I wish to share an Adivasi folk tale that was told to Ferdinand Hahn over 100 years ago. It is published in a collection folklore, folk tales, and proverbs he published in 1906 called "The Views of the Spirit World." A few years ago Rev. Ilse Nottrott-Peetz, a cousin, translated some of the stories for us. I am only now finding some of the stories very helpful to incorporate into the Life Story of Ferdinand that I am now writing. I am so grateful to her and to the other distant cousins who have given me so many gems of insight.
I can not help but think that when Ferdinand heard this story he did not think it appropriate for his "totem" [Hahn=Rooster]. It conveyed a theme that he could relate to that he had an ear for the people and an invitation to the "wedding feast" of Jesus and the realm of God. What do you think? See the fairy tale below:
There was an old beggar woman. One day she came to a house where they were unable to give her anything. But she did not believe that and insisted they give her something. So the woman of the house said, “I myself have nothing but one chicken egg.”
The beggar woman replied, “So give it to me.” And she gave it. The old woman went home and thought, “I will let it lie here till morning, and then I will eat it.” But during the night, a chick came out of the egg and peeped. The old woman said, “What is peeping there?” And when she saw the chick, she said, “I will raise it.”
Now she had to beg daily for some rice leftovers to feed to the chick. Soon, it was big and strong and began to crow. It was a rooster! One day the rooster spoke to his foster-mother: “I will earn my bread by myself now.”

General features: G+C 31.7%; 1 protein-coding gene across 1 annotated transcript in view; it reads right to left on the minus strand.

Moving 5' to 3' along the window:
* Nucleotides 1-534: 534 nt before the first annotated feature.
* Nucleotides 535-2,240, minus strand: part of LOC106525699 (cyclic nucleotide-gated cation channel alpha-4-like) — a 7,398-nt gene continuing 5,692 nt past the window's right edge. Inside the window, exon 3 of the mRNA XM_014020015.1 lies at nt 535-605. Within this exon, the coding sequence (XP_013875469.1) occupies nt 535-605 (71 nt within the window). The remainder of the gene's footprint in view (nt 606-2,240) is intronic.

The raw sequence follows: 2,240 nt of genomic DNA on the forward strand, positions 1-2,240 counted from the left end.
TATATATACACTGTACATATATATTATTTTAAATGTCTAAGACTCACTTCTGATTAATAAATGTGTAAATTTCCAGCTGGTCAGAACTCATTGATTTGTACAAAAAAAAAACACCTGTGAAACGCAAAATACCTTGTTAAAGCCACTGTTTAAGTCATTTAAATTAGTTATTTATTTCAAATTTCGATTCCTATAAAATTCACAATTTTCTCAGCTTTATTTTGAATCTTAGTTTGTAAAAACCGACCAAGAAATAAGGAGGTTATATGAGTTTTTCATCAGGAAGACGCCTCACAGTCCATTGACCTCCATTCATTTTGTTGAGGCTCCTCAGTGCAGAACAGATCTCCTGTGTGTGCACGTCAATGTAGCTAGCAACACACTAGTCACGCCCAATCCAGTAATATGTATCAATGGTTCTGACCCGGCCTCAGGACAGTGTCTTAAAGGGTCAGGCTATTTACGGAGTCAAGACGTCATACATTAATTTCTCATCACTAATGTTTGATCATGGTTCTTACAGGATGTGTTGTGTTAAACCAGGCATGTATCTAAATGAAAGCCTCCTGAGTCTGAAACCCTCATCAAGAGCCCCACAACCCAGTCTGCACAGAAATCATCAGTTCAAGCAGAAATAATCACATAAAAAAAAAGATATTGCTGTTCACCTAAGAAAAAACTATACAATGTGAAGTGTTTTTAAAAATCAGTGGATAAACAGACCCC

The old woman said, “How will you do that?”
The rooster replied, “You will see, it will work somehow.” Having said this, he left. He met a farmer and said, “Can you use a mower?”
The farmer answered, “How can such a little rooster be able to mow grain? Go! We have no use for you.” So, the rooster went to another farmer. At first, he too did not want to have anything to do with the idea.
But he needed help and said, "Okay. We will go home first to eat, and then we will see what you can do.” When he returned to the field, what did he see? All the grain had been mowed and lay perfectly sorted on the threshing floor. So, the farmer said to the rooster, “When we will have completed threshing, come back and receive your pay.”
He returned home where the foster mother received him with these words: "You wanted to go to work. Where then are your wages?”
But the rooster said,” I will get it when the harvest is over and all the grain threshed.”
When the farmer was done threshing, he sent for the rooster to come. When he arrived, the farmer asked, “How do you want to carry the rice, you did not bring any basket.”
But the rooster said, “Just give it to me, I will take it home somehow.”
They asked, “How much will you be able to carry?”
He answered, “However much you give me, I will carry away.” So, they assigned to him a big pile of rice, which he could take as his wages. The rooster said, “Pour into my ear as much as fits.” So they poured the entire pile into his ear, but it was not all; they poured everything into his ear that was on the threshing floor, and it still was not full. Then, the rooster went home and poured out his wages before the old women, and the entire house was full.
After that, the old woman said, “My son can work and earn his wages. Now I have to look for a wife for him. But no one wanted to give a girl to the rooster saying, “How can a rooster feed our daughter?”
So the old woman returned home every time without success. Her son spoke, “Where is the bride you went to find?”
She answered, “Oh son, nobody wants to give their girl to you.”
So he said, “Go away old woman, you are unable to search. I will go myself now.” And he went to look for a bride.
On his way he met a fox** that asked him, “Friend, where are you going?”
The rooster replied, “I am going to a wedding, do you want to come?”